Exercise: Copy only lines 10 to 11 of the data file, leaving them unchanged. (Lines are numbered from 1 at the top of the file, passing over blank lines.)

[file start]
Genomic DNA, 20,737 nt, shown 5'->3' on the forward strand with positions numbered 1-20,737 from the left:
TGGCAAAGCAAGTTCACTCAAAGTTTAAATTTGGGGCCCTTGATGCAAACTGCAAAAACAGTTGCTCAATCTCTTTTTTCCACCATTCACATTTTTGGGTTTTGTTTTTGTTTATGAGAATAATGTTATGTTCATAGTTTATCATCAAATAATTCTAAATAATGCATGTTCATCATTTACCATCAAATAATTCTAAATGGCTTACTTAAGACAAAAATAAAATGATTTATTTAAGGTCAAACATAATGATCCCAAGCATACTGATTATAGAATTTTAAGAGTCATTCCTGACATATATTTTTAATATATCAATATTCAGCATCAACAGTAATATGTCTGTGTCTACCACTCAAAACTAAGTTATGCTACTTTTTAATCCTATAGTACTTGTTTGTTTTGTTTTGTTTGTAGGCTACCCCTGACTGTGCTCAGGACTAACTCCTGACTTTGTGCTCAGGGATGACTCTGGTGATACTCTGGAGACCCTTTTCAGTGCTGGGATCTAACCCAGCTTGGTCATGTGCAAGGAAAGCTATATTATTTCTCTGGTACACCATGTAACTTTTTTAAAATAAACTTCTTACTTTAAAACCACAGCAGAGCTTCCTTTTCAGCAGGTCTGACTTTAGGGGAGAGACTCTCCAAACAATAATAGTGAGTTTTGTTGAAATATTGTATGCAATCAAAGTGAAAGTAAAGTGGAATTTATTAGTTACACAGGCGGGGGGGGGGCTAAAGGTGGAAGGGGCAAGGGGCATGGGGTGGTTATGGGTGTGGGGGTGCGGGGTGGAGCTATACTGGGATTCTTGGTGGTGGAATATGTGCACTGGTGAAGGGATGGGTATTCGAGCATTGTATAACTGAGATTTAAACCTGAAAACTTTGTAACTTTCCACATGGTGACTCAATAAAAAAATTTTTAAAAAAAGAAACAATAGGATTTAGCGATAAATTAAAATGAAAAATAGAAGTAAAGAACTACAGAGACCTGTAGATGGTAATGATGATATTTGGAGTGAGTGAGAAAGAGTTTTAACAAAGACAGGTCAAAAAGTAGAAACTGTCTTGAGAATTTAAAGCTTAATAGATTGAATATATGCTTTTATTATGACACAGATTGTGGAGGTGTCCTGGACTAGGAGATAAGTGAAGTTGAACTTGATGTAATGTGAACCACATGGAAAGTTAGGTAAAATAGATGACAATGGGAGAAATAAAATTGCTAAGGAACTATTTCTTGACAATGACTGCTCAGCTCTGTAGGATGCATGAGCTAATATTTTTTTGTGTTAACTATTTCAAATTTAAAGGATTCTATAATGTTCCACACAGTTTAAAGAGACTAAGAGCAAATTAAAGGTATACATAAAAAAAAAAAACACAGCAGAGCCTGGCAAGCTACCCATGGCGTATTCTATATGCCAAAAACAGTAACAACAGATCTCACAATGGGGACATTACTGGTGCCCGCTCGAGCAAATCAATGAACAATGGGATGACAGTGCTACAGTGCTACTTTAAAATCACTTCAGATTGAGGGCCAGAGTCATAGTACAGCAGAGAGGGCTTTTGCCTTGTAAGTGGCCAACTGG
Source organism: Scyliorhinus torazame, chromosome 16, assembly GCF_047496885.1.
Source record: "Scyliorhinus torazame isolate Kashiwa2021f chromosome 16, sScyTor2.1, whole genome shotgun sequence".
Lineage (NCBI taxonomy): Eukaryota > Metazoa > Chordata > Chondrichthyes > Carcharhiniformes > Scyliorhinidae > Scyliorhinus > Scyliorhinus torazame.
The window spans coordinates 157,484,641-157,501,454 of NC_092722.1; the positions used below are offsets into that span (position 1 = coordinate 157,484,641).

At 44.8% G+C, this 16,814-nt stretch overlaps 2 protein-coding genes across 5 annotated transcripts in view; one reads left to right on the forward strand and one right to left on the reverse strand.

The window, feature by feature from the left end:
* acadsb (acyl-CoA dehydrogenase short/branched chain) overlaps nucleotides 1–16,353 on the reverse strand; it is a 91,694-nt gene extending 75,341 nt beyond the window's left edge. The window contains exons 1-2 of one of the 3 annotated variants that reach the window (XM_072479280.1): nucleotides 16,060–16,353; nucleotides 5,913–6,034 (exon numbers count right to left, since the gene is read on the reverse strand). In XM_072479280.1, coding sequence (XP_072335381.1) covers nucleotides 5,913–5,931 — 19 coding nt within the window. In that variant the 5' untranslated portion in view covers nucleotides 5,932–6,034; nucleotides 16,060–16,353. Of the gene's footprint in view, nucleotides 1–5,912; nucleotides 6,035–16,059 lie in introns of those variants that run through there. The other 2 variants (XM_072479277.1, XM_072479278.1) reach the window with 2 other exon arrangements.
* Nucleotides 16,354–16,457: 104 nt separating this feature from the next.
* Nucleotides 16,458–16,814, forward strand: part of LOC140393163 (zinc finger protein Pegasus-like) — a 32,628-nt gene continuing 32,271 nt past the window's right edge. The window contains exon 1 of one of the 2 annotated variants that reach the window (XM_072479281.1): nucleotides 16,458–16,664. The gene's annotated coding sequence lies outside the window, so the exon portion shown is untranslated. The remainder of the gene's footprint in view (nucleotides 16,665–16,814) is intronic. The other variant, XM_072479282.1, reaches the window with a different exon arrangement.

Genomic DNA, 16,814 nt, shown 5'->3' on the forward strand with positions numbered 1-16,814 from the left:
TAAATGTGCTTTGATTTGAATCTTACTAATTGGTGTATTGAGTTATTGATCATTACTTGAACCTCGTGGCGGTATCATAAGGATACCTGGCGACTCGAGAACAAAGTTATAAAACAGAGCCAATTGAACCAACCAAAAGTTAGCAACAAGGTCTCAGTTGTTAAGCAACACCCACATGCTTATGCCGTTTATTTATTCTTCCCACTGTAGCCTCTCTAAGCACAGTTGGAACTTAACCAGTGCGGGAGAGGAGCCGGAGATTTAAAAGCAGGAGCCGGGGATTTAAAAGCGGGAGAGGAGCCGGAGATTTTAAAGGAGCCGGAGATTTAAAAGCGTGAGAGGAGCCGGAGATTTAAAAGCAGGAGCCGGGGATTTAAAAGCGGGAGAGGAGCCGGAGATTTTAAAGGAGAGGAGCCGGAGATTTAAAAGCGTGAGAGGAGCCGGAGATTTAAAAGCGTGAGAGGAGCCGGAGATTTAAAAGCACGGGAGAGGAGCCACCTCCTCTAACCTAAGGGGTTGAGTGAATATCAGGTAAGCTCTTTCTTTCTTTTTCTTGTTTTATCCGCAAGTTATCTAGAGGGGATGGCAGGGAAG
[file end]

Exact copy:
* Nucleotides 16,354–16,457: 104 nt separating this feature from the next.
* Nucleotides 16,458–16,814, forward strand: part of LOC140393163 (zinc finger protein Pegasus-like) — a 32,628-nt gene continuing 32,271 nt past the window's right edge. The window contains exon 1 of one of the 2 annotated variants that reach the window (XM_072479281.1): nucleotides 16,458–16,664. The gene's annotated coding sequence lies outside the window, so the exon portion shown is untranslated. The remainder of the gene's footprint in view (nucleotides 16,665–16,814) is intronic. The other variant, XM_072479282.1, reaches the window with a different exon arrangement.